BMW 435i M-Sport. REVIEW. Crash and burn?

Is the BMW 4 Series as good as we remember? Deputy editor James takes the 435i M-Sport out for a thrash to find out if the admiration he felt for the coupe  last year was misplaced.

Engine Power Torque 0-100kph Top speed Weight Basic price
Inline-6cyl, TwinPower Turbo, 2979cc 306hp @ 5800-6000rpm 295lb ft @ 1200-5000rpm 5.1 secs 250kph (limited) 1590kg (192hp/ton) $69,400

The holiday romance. It’s a situation we’ve all experienced. You’ve met someone abroad. Someone fun. Someone clever, adventurous, gorgeous. Romance starts to blossom and the time you spend together stays with you for weeks, perhaps months afterwards. Of course you get back home and those same feelings take a dive. Was what you felt even real?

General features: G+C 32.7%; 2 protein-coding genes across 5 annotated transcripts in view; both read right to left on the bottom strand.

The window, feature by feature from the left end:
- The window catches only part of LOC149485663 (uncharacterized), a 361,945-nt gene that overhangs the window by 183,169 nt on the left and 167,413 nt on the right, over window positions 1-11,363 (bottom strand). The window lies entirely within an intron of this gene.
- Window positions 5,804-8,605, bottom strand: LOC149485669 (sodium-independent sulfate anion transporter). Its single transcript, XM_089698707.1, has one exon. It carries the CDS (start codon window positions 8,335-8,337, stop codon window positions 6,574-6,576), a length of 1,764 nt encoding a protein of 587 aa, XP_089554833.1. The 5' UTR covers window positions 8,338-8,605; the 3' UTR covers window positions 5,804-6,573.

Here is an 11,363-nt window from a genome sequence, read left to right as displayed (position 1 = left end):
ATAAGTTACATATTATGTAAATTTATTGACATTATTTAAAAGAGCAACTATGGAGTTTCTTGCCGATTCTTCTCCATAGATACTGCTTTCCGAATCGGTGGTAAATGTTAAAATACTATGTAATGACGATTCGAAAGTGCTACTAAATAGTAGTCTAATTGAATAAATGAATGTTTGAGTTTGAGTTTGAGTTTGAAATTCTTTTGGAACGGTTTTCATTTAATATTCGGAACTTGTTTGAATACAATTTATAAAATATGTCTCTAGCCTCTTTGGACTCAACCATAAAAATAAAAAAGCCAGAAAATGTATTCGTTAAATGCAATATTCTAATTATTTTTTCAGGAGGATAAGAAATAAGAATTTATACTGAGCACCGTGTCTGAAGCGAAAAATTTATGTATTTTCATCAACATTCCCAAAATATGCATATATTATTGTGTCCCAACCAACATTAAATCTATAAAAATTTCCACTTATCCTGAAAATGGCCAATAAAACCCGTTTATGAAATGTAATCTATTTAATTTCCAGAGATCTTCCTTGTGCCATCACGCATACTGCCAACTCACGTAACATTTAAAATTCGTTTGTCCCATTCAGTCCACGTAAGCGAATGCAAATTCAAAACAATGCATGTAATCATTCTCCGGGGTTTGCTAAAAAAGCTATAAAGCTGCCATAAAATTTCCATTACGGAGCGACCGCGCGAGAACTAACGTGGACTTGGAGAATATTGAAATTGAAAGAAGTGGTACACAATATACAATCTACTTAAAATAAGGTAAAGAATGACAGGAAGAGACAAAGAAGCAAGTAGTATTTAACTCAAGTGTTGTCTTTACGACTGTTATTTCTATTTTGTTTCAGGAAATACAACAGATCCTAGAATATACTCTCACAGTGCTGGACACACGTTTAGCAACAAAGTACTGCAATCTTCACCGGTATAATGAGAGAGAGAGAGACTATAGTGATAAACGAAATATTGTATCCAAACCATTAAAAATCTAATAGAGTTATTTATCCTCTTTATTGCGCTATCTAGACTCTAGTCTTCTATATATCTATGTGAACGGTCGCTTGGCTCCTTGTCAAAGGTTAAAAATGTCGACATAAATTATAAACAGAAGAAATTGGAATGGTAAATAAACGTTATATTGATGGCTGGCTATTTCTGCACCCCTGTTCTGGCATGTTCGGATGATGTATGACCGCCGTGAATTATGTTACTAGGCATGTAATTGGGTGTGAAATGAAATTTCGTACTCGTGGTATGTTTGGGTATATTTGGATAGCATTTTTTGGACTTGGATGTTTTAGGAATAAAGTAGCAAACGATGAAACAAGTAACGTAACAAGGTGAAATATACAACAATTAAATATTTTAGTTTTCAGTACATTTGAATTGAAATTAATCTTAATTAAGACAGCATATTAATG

Last year I admit I got a little carried away on a sojourn to Portugal, during which I put the brand new BMW 4 Series Coupe through its paces. It was new, exciting and glorious to drive, and I felt sure that someday I would own one. Now of course the European climes are behind me, daily working life has resumed, and Middle East traffic has once again set my teeth on edge. Now the BMW 4 Series Coupe is on home turf in the Middle East, and I’m about to take it for a spin. Will the romance remain strong, or will it crash and burn?